U.S. Wields Financial Sanctions Against Iran

By Peter Crail

On Oct. 22, the Department of the Treasury levied financial sanctions against the Export Development Bank of Iran and three of its affiliates for their role in providing financial services to Iranian defense organizations suspected of involvement in Tehran’s nuclear and missile programs, effectively cutting them off from the U.S. financial system. Washington has increasingly relied on such financial restrictions to respond to and deter the financing of proliferation and, more broadly, to place pressure on countries of proliferation concern such as Iran. (See ACT, October 2008.)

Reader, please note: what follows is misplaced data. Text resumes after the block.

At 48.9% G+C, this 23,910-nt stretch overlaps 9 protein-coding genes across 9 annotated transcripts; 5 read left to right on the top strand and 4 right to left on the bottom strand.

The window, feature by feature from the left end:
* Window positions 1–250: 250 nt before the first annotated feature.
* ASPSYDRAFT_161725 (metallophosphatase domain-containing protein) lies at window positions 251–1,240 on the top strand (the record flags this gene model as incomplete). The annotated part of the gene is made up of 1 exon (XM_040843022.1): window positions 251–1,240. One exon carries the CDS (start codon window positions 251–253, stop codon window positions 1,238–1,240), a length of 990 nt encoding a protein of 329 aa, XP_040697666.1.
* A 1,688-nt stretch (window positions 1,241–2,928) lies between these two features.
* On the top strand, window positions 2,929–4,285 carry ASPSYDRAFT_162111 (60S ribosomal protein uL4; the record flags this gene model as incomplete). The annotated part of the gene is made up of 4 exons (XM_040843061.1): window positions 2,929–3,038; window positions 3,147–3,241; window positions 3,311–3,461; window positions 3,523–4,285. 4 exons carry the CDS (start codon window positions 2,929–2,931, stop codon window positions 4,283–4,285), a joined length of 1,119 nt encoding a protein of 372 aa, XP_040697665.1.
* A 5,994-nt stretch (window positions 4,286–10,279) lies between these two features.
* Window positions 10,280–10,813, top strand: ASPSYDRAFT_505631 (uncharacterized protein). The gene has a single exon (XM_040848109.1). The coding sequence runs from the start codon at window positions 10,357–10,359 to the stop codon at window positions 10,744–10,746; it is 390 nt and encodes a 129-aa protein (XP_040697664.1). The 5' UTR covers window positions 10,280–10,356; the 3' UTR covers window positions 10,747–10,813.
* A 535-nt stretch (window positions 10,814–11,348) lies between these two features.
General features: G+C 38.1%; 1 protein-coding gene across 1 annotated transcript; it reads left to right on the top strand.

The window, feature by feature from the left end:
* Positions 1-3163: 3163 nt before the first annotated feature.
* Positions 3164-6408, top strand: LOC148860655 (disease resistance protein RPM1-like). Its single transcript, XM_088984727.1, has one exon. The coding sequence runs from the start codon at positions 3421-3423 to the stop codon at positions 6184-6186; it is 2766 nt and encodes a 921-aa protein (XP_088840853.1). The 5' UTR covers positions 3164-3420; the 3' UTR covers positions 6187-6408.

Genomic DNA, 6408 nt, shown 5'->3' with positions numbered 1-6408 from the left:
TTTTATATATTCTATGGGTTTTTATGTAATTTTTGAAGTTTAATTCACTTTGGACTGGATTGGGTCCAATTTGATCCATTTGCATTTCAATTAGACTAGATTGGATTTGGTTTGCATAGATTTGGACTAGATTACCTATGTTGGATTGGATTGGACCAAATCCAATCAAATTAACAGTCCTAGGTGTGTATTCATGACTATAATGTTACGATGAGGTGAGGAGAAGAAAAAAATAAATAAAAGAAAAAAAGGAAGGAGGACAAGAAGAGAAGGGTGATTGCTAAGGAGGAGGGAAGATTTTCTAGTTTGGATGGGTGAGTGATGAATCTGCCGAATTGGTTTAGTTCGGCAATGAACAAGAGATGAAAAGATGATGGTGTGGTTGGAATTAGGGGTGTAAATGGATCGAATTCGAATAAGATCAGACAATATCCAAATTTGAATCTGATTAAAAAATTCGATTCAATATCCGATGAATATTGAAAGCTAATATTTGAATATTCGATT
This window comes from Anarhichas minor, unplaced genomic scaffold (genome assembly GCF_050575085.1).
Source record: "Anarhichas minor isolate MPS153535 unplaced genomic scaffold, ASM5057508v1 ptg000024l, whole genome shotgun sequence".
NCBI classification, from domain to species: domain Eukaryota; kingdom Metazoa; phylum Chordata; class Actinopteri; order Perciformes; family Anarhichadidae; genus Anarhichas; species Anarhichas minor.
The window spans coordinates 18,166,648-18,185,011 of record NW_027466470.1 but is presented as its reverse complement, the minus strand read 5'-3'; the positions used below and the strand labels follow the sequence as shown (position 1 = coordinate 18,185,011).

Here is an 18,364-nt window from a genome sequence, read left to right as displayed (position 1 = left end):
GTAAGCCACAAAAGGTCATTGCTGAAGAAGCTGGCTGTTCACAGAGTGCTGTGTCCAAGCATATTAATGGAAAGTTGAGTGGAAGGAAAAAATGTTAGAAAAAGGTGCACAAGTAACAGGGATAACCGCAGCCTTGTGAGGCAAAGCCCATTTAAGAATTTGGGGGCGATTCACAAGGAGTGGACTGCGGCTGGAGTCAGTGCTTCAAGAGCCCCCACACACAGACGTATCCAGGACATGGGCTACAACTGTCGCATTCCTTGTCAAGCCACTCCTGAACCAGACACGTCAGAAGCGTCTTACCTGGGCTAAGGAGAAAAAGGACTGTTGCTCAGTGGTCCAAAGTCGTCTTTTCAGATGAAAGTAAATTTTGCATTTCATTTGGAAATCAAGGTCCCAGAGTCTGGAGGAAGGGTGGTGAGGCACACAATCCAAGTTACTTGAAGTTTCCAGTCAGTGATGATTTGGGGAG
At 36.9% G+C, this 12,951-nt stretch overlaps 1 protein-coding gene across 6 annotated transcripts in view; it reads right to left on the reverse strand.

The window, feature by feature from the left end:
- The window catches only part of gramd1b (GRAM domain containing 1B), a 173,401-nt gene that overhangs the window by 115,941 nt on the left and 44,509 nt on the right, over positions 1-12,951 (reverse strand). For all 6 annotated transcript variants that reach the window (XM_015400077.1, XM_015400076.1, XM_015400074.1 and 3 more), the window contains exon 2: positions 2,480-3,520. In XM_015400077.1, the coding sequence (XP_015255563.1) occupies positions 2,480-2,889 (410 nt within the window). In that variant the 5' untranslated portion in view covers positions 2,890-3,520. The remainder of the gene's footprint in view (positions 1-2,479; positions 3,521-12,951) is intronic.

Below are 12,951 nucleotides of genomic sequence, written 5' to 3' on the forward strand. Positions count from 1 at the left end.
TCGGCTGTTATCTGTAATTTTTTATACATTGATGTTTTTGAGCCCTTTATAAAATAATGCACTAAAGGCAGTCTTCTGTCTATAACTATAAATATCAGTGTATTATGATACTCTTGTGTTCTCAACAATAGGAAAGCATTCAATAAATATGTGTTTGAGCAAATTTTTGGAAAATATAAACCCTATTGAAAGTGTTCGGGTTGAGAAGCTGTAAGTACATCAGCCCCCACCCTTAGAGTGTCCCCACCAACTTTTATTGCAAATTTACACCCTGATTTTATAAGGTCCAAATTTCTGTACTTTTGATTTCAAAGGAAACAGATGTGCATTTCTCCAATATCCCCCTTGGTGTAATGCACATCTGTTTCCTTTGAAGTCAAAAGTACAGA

Although the use of sanctions against entities suspected of involvement in proliferation is not new, the strategy of implementing targeted restrictions to cut off individuals and organizations from the international financial system has only been developed in recent years. Stuart Levey, undersecretary of the treasury for terrorism and financial intelligence, told the Senate Finance Committee April 1 that the “key difference” between the use of financial sanctions and more traditional sanctions “is the reaction of the private sector.” He explained that financial institutions have voluntarily cut off business with sanctioned entities and individuals out of “good corporate citizenship” and in order to protect their reputation, adding that “the end result is that the private sector actions voluntarily amplify the effectiveness of government-imposed measures.”

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